However, with ARRW becoming a bone of contention, the US Air Force is all left with is the HACM. Several officials and military experts have observed that the HACM is an air-breathing missile and, thereby, is relatively less efficient than boost-glide vehicles — a capability that China has.
In fact, besides the vaunted Chinese DF-17 hypersonic missile that was tested in 2021, creating ripples around the world, the country seems to be on its way to becoming an undisputed leader in hypersonic weapon technology with at least two more hypersonic weapons- the YJ-21 and the DF-27-emerging on the scene.
A new Chinese long-range ballistic missile with an HGV, the DF-27, with an alleged range of 5,000–8,000 kilometers, has been successfully tested, according to US intelligence assessments leaked a few months ago.
The sources also indicate that the Chinese military has already deployed the missile. Another air-launched ballistic missile with an HGV payload has also allegedly been inducted.
Besides China, another US adversary is armed to the teeth with hypersonic missile capability and has also incidentally used one of them, known as Kinzhal or Dagger, in combat against Ukraine. There were reports in July last year that Russia was developing a new Intermediate-Range Ballistic Missile (IRBM), the Zmeevik, which will have a range of around 4,000 kilometers and be equipped with an HGV.
Russia has also inducted the Tsirkon hypersonic missile in service. In January this year, Russian frigate Admiral Gorshkov armed with the Tsirkon (Zircon) hypersonic missile, set sail to travel across the Atlantic Ocean, Indian Ocean, and the Mediterranean Sea.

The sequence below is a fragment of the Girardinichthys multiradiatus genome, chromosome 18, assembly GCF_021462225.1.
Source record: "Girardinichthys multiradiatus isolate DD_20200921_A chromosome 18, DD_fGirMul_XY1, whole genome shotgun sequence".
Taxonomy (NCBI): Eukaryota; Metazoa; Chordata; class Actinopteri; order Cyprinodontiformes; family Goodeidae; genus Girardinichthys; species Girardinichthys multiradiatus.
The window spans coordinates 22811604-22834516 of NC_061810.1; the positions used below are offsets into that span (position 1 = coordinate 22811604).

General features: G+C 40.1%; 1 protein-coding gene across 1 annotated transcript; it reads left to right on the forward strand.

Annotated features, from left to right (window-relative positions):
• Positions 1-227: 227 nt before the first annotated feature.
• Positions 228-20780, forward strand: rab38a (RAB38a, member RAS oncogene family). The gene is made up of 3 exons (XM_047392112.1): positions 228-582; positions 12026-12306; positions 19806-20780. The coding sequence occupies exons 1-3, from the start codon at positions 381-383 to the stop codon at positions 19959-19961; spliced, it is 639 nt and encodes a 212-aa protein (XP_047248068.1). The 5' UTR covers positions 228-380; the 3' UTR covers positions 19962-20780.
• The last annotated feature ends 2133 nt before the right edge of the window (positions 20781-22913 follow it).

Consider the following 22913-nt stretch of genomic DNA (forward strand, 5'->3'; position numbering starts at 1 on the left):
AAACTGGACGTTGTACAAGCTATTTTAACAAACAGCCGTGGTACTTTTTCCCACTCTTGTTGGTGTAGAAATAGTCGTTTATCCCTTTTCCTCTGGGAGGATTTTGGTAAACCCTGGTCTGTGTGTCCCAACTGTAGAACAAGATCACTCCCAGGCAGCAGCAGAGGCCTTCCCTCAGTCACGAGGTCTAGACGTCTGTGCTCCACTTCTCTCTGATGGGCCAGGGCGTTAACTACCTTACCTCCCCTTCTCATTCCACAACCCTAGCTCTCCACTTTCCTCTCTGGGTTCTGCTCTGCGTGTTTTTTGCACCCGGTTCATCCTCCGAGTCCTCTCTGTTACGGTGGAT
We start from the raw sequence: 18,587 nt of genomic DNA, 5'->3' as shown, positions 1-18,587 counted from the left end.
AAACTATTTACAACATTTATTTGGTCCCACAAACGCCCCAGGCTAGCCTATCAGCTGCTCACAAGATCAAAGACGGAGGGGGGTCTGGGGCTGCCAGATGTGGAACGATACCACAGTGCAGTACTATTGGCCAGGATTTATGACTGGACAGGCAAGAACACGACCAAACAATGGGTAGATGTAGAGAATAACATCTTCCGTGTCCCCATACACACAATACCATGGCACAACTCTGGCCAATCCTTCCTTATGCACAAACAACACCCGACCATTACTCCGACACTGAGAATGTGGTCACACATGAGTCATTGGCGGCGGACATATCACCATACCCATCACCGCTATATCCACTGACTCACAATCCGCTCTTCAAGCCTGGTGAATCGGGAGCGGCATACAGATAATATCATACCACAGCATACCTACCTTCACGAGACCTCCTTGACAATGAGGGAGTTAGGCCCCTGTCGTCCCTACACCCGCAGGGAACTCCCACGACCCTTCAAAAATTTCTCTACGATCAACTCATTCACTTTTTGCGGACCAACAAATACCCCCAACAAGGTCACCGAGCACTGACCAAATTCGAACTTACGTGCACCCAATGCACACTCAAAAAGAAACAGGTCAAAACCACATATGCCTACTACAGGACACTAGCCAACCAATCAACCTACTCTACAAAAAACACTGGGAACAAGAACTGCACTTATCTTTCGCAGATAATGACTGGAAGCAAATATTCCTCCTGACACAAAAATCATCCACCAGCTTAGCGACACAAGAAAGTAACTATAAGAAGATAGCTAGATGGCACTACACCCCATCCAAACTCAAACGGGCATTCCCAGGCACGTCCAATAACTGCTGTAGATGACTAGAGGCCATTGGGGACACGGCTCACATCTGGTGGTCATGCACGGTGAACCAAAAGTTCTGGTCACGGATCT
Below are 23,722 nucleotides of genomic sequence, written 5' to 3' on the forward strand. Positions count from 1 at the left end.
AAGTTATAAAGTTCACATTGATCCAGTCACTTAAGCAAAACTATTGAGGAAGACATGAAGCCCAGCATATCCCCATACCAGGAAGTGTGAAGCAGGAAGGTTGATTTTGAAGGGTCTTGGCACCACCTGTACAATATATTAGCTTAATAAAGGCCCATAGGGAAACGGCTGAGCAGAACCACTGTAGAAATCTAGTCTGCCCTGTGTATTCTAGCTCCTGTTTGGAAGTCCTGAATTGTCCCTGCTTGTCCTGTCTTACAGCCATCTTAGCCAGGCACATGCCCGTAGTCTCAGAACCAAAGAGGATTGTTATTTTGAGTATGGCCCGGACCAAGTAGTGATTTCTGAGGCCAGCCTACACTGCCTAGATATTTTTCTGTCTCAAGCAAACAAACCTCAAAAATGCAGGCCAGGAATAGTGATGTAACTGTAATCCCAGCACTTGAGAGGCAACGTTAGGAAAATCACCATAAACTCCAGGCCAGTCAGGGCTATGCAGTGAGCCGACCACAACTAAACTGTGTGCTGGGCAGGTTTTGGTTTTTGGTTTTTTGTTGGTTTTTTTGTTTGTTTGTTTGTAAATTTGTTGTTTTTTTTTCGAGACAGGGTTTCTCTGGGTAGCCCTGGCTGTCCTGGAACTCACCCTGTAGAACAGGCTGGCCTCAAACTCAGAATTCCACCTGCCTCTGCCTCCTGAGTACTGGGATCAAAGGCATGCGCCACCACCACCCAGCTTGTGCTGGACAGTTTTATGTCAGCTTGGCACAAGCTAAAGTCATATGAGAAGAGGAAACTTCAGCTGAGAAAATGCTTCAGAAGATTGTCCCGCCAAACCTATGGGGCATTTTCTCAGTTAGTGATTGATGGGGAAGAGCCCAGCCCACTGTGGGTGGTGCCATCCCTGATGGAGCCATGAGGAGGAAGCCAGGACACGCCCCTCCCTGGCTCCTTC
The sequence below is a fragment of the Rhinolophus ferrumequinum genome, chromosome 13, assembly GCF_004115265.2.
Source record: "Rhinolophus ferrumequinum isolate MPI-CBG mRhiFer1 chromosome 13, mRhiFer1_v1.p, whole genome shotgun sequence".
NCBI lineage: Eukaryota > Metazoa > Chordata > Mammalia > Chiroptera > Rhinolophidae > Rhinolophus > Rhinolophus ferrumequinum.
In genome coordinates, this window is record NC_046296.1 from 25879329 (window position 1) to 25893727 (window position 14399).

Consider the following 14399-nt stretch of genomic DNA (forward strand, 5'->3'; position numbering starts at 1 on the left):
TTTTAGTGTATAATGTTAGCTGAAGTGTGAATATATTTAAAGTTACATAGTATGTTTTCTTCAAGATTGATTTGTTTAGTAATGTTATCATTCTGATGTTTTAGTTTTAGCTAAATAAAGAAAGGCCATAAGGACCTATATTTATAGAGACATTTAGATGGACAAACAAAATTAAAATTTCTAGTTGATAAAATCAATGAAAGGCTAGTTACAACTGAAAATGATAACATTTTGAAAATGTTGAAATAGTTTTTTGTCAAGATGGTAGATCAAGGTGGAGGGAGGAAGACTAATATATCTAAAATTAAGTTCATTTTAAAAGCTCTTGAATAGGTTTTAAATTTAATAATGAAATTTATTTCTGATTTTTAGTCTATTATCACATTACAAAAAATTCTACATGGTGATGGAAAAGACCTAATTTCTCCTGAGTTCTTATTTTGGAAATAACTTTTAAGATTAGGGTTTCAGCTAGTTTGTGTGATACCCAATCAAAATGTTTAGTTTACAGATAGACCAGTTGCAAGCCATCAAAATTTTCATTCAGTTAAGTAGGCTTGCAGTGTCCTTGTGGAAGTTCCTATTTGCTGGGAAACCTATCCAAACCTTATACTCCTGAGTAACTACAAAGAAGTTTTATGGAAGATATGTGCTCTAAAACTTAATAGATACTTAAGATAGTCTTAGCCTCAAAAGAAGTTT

The Tsirkon multi-purpose hypersonic missile designed to strike sea and ground targets has a range of over 1000 kilometers and can travel at Mach 9 (11,113 kilometers per hour). Russia is also in the process of equipping its new nuclear submarines with hypersonic Tsirkon missiles.
Additionally, in December last year, the Commander of the Russian Strategic Missile Forces, Sergey Karakayev, announced that the Avangard missile system would enter service with the missile regiment of the Yasny military formation on December 17.
“Another missile regiment will be introduced into service in the Yasny military formation for the anniversary of our Strategic Missile Forces — now with the Avangard missile system,” Karakayev said on Russian TV on December 15.
Against that backdrop, the United States’ inability to field an operational hypersonic weapon does not bode well for the country that boasts of an advanced military power, especially as tensions continue to rise between Washington and its two adversaries, who are also incidentally advancing cooperation.